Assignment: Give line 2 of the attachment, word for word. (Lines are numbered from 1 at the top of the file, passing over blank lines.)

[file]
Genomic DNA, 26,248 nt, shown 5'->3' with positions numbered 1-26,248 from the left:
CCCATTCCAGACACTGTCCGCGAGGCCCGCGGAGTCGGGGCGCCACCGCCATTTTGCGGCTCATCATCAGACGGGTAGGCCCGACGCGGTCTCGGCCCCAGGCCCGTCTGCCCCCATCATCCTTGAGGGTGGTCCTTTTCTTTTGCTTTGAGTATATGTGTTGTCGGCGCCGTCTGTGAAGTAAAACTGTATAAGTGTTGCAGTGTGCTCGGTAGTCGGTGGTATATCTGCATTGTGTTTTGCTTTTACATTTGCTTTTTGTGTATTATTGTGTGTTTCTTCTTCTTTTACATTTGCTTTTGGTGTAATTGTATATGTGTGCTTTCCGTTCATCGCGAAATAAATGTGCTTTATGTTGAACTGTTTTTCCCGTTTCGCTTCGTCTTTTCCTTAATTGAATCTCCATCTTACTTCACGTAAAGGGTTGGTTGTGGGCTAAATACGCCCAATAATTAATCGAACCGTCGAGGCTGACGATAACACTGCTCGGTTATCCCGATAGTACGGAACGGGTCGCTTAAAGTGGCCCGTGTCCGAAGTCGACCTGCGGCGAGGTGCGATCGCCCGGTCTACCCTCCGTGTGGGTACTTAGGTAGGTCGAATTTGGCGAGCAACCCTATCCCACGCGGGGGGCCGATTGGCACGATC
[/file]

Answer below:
CCCATTCCAGACACTGTCCGCGAGGCCCGCGGAGTCGGGGCGCCACCGCCATTTTGCGGCTCATCATCAGACGGGTAGGCCCGACGCGGTCTCGGCCCCAGGCCCGTCTGCCCCCATCATCCTTGAGGGTGGTCCTTTTCTTTTGCTTTGAGTATATGTGTTGTCGGCGCCGTCTGTGAAGTAAAACTGTATAAGTGTTGCAGTGTGCTCGGTAGTCGGTGGTATATCTGCATTGTGTTTTGCTTTTACATTTGCTTTTTGTGTATTATTGTGTGTTTCTTCTTCTTTTACATTTGCTTTTGGTGTAATTGTATATGTGTGCTTTCCGTTCATCGCGAAATAAATGTGCTTTATGTTGAACTGTTTTTCCCGTTTCGCTTCGTCTTTTCCTTAATTGAATCTCCATCTTACTTCACGTAAAGGGTTGGTTGTGGGCTAAATACGCCCAATAATTAATCGAACCGTCGAGGCTGACGATAACACTGCTCGGTTATCCCGATAGTACGGAACGGGTCGCTTAAAGTGGCCCGTGTCCGAAGTCGACCTGCGGCGAGGTGCGATCGCCCGGTCTACCCTCCGTGTGGGTACTTAGGTAGGTCGAATTTGGCGAGCAACCCTATCCCACGCGGGGGGCCGATTGGCACGATC